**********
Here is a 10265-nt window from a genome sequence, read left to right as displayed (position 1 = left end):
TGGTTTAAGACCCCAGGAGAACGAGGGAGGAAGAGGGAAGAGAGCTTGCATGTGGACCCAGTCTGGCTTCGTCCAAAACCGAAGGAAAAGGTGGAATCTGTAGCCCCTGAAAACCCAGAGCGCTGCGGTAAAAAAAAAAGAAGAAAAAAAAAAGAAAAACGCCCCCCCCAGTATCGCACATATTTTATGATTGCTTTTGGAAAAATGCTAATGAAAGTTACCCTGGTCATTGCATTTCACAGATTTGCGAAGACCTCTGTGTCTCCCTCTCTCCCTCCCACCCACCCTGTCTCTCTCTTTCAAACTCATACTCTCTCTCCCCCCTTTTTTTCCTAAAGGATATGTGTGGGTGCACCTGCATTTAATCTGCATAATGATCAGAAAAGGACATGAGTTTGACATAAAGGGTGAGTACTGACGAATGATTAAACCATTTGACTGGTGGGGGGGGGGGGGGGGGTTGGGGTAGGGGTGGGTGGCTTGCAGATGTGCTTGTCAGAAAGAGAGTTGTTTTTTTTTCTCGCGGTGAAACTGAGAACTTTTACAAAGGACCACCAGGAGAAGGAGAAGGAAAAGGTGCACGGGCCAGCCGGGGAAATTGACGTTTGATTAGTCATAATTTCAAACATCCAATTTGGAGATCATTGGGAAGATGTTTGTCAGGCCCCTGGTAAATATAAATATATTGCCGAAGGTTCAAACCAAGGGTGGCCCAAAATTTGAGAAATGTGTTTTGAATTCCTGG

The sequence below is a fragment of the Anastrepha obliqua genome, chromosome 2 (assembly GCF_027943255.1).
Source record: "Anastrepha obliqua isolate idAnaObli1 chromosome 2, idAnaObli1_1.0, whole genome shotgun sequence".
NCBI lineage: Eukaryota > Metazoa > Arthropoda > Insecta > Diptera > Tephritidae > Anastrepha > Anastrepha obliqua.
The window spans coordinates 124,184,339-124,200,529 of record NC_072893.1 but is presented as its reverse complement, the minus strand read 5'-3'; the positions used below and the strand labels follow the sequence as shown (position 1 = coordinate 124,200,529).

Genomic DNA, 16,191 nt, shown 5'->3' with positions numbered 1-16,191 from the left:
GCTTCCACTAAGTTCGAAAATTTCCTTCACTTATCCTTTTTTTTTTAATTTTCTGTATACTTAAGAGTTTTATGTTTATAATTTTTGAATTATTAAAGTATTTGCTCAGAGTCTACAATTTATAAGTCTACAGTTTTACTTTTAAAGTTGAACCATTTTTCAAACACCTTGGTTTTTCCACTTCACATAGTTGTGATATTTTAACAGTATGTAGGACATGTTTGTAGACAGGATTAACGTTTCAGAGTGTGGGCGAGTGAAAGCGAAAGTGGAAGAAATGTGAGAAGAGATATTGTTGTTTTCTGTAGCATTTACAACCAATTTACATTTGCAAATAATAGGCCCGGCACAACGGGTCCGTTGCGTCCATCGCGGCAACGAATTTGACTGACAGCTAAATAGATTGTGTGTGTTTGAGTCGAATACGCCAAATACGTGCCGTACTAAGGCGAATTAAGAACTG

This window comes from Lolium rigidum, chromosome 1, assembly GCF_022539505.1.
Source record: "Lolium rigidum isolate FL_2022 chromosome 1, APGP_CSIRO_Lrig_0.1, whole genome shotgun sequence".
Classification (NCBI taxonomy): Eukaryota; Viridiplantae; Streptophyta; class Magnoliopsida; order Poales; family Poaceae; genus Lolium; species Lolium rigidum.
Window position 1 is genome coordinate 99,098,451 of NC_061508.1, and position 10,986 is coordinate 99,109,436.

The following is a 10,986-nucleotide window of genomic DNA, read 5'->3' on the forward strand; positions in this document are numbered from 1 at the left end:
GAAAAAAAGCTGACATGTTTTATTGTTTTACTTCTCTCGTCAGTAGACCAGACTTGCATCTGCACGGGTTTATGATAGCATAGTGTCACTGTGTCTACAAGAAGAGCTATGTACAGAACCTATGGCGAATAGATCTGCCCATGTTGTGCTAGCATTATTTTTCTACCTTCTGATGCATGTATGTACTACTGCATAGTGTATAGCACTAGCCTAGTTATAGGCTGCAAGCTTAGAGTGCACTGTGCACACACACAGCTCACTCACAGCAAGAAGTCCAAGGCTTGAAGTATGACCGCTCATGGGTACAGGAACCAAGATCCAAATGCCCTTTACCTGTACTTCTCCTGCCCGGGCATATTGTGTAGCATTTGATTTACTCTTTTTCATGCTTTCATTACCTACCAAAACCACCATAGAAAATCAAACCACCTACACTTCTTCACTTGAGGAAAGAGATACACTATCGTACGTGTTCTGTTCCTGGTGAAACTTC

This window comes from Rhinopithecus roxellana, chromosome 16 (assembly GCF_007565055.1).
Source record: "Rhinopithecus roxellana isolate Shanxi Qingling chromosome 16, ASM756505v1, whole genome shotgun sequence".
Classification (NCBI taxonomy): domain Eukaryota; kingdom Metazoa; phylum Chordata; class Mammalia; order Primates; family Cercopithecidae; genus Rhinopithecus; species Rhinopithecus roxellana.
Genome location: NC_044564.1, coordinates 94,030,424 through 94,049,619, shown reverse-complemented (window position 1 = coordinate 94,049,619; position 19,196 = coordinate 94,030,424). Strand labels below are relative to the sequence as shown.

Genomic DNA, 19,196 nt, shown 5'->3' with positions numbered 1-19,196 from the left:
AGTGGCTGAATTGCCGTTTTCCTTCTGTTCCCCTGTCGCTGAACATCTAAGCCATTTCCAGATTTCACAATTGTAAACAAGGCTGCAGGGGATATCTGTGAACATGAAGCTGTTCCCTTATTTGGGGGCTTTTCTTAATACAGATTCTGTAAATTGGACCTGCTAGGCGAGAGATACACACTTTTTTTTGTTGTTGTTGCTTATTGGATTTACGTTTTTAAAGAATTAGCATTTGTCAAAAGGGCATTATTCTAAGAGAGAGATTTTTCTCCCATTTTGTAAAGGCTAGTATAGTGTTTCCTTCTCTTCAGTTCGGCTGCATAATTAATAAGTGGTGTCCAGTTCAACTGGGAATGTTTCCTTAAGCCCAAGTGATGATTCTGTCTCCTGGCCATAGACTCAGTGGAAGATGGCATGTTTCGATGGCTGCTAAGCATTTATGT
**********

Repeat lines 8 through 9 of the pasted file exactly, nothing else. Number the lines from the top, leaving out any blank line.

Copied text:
GCTTCCACTAAGTTCGAAAATTTCCTTCACTTATCCTTTTTTTTTTAATTTTCTGTATACTTAAGAGTTTTATGTTTATAATTTTTGAATTATTAAAGTATTTGCTCAGAGTCTACAATTTATAAGTCTACAGTTTTACTTTTAAAGTTGAACCATTTTTCAAACACCTTGGTTTTTCCACTTCACATAGTTGTGATATTTTAACAGTATGTAGGACATGTTTGTAGACAGGATTAACGTTTCAGAGTGTGGGCGAGTGAAAGCGAAAGTGGAAGAAATGTGAGAAGAGATATTGTTGTTTTCTGTAGCATTTACAACCAATTTACATTTGCAAATAATAGGCCCGGCACAACGGGTCCGTTGCGTCCATCGCGGCAACGAATTTGACTGACAGCTAAATAGATTGTGTGTGTTTGAGTCGAATACGCCAAATACGTGCCGTACTAAGGCGAATTAAGAACTG

This window comes from Lolium rigidum, chromosome 1, assembly GCF_022539505.1.